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The British Museum Podcast

The British Museum is famous for its objects, which represent over 2 million years of human history and culture. The objects speak to us thanks to the experts who have helped to tell their stories for well over two centuries. This podcast takes a fresh look at some of the tales that have shaped the Museum’s story – both famous and less well known.
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Now displaying: August, 2020
Aug 23, 2020

The International Day for the Remembrance of the Slave Trade and its Abolition falls on 23 August.

To mark this date, Hartwig Fischer and Sushma Jansari are joined by guests Olivette Otele and Bonnie Greer to discuss the legacies of slavery, its impact on today’s society, and how museums should respond to these histories both now and in the future.

The wide-ranging conversation touches on how the British Museum engages with its own history, how it was shaped by empire, questions who ‘writes’ history, and reflects on how museums and institutions can widen access, increase diversity and co-curate effectively.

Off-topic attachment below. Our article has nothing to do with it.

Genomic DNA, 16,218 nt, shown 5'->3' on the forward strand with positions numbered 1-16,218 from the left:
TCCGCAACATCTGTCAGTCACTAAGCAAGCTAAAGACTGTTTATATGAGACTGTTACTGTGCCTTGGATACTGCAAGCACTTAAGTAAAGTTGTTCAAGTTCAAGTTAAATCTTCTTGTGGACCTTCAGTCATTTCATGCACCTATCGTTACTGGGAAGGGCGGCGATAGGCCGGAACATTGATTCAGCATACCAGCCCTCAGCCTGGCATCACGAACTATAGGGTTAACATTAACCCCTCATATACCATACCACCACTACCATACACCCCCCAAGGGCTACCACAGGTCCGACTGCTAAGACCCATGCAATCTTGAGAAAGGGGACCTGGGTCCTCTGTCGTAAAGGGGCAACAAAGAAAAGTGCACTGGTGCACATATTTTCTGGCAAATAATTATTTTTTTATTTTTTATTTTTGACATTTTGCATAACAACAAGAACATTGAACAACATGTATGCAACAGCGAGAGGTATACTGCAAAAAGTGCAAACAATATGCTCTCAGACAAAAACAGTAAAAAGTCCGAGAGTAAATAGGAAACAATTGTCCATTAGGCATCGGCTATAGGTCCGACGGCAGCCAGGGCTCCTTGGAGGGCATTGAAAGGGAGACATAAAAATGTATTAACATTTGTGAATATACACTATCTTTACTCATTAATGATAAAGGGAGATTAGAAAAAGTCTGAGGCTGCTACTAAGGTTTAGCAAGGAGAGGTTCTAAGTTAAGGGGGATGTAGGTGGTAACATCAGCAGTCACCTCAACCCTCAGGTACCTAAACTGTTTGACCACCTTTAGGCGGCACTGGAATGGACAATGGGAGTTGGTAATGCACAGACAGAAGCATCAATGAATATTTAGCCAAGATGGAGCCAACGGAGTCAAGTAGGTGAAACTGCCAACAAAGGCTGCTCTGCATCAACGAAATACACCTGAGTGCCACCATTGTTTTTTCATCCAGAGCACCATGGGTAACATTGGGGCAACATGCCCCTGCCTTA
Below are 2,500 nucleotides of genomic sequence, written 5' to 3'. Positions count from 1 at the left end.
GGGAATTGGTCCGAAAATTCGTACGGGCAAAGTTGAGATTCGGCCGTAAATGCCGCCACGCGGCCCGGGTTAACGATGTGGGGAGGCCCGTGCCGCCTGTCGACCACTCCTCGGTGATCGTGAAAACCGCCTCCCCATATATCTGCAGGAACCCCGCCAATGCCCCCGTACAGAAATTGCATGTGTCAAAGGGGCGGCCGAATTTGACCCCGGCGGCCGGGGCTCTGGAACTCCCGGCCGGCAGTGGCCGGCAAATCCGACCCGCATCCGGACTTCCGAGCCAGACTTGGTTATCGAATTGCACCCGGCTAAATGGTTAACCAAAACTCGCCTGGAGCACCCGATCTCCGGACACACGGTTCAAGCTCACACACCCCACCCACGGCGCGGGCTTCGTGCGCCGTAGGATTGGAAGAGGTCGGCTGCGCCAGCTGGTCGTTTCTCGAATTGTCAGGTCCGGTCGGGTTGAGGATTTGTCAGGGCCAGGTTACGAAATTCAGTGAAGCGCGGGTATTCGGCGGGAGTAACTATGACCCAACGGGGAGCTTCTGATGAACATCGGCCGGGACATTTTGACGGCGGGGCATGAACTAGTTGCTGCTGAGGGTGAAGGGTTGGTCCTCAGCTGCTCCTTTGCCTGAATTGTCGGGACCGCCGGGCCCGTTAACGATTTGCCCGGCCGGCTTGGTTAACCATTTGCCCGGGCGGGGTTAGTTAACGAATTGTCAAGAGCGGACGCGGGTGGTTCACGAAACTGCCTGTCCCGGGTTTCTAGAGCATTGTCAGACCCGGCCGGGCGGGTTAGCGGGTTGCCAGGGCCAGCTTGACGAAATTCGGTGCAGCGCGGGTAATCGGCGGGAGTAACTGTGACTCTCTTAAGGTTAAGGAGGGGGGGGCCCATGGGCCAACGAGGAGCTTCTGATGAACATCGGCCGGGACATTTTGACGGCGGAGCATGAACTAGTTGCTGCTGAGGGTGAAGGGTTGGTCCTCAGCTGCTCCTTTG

Bonnie Greer is a writer, playwright, broadcaster, critic and political commentator, and former Deputy Chair of the British Museum.

Olivette Otele is Professor of the History of Slavery at Bristol University and Vice-President of the Royal Historical Society and the Chair for Bristol’s Race Equality Commission. 

Aug 21, 2020

In 1753, Sir Hans Sloane bequeathed his collection of over 70,000 objects to the nation, founding the British Museum’s collection, and those that would become the British Library and Natural History Museum. 

His collection spanned from natural history specimens to ancient sculpture, plants and contemporary 18th-century objects. But Sloane’s collecting is tied closely to colonialism, empire and slavery – his family profited from sugar plantations in Jamaica worked by enslaved people, and some of the objects in his collection were also collected with assistance from enslaved people. So how do we navigate Sloane’s story in the 21st century?

Guests Miranda Lowe and James Delbourgo explore Sloane’s life, collecting and legacy with Hartwig Fischer and Sushma Jansari, and examine the role of slavery and enslaved people in his collection and collecting practices. They also consider how museums should respond to these histories and to figures like Sloane.

 

Miranda Lowe is Principal Curator and museum scientist at the Natural History Museum. 

James Delbourgo is the James Westfall Thompson Distinguished Professor of History at Rutgers University, New Jersey.

Aug 5, 2020

This month we are doing something a little bit different, find out more in this special announcement!

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